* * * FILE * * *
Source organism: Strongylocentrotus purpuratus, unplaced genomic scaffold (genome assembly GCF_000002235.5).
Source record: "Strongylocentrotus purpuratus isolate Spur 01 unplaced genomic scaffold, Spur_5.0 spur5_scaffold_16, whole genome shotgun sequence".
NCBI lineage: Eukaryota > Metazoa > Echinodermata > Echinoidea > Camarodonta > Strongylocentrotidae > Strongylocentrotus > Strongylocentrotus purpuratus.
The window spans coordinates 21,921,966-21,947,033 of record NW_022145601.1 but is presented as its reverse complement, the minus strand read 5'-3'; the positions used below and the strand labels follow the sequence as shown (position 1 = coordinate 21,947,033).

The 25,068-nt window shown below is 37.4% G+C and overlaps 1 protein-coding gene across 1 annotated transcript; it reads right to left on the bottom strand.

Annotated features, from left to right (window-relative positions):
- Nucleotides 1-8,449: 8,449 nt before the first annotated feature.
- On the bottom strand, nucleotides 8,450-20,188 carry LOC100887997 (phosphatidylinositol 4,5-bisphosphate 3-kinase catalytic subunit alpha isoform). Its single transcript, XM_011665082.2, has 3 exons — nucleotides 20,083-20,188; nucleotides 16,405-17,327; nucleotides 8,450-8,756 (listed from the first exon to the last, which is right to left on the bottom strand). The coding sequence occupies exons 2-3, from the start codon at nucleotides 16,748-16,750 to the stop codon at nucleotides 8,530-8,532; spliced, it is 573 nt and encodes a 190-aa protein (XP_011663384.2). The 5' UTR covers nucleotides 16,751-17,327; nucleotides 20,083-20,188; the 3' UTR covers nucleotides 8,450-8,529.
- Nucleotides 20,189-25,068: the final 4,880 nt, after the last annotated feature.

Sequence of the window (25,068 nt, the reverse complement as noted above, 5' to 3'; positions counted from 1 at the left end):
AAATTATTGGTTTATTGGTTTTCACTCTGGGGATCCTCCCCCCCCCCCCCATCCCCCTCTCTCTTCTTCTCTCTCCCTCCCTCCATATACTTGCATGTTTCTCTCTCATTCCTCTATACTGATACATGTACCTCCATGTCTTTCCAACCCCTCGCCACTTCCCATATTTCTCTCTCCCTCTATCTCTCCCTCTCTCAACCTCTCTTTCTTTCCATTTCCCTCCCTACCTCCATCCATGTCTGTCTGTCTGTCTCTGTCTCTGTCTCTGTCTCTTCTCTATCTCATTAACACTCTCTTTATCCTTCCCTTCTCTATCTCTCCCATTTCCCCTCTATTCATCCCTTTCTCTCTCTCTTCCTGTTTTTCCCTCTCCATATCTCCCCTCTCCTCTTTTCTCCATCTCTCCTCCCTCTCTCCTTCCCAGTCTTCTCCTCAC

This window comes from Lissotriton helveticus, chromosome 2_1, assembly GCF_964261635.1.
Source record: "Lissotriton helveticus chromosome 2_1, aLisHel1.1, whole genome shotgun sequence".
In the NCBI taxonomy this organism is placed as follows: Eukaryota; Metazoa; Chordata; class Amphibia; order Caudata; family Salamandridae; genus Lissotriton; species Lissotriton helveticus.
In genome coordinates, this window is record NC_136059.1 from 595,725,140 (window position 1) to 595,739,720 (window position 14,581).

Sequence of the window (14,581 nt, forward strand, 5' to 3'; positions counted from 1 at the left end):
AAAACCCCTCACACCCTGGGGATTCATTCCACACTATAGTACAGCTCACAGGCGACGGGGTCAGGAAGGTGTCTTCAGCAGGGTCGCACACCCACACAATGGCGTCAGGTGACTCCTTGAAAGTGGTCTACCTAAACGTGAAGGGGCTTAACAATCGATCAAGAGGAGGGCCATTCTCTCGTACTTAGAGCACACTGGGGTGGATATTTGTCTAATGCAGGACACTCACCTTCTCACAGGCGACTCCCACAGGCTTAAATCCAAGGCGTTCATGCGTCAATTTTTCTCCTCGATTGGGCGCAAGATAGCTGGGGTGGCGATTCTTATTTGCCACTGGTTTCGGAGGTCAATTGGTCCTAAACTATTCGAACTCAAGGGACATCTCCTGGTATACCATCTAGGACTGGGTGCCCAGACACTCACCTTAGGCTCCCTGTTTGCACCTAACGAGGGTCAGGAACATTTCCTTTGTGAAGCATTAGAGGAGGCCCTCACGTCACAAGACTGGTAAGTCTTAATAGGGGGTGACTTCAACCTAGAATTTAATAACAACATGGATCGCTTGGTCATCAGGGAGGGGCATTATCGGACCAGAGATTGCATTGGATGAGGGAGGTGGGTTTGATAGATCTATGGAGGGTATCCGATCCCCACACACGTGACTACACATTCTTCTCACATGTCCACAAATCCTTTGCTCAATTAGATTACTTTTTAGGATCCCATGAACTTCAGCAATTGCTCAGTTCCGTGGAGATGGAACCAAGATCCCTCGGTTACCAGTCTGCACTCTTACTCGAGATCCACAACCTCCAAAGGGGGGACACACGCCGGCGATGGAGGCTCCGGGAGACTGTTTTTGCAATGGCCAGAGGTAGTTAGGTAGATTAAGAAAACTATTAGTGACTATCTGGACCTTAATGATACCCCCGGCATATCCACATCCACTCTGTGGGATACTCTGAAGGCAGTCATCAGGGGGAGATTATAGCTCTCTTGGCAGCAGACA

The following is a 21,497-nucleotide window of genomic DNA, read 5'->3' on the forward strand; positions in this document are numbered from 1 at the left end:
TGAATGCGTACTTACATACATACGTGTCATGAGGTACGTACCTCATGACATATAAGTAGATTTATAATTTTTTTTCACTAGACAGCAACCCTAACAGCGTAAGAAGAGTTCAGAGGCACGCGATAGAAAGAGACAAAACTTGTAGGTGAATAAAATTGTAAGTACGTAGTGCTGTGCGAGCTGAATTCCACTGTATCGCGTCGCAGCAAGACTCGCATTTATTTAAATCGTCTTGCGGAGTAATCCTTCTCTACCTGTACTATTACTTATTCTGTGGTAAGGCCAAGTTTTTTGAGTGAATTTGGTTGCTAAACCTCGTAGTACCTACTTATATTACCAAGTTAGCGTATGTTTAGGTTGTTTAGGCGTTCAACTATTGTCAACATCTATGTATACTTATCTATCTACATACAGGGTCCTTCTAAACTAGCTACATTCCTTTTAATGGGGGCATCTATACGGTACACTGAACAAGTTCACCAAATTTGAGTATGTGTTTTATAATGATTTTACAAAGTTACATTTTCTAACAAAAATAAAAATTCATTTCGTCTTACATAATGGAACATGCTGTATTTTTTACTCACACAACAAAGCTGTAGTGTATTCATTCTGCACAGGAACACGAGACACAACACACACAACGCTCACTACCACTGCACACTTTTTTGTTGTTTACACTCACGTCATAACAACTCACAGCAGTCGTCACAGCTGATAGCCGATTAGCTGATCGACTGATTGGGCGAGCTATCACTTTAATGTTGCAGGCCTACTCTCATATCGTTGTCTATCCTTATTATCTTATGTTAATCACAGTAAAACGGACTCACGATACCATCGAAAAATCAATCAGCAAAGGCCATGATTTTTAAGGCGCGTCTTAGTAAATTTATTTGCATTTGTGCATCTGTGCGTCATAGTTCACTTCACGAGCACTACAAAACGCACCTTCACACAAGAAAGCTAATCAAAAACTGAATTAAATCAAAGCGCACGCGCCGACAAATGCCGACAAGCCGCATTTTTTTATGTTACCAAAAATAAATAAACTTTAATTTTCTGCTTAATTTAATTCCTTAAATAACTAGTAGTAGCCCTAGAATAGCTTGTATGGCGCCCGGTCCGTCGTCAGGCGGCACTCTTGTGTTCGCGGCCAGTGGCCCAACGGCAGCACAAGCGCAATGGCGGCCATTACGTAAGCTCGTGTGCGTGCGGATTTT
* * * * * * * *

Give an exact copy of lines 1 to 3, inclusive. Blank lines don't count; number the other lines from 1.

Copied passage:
Source organism: Strongylocentrotus purpuratus, unplaced genomic scaffold (genome assembly GCF_000002235.5).
Source record: "Strongylocentrotus purpuratus isolate Spur 01 unplaced genomic scaffold, Spur_5.0 spur5_scaffold_16, whole genome shotgun sequence".
NCBI lineage: Eukaryota > Metazoa > Echinodermata > Echinoidea > Camarodonta > Strongylocentrotidae > Strongylocentrotus > Strongylocentrotus purpuratus.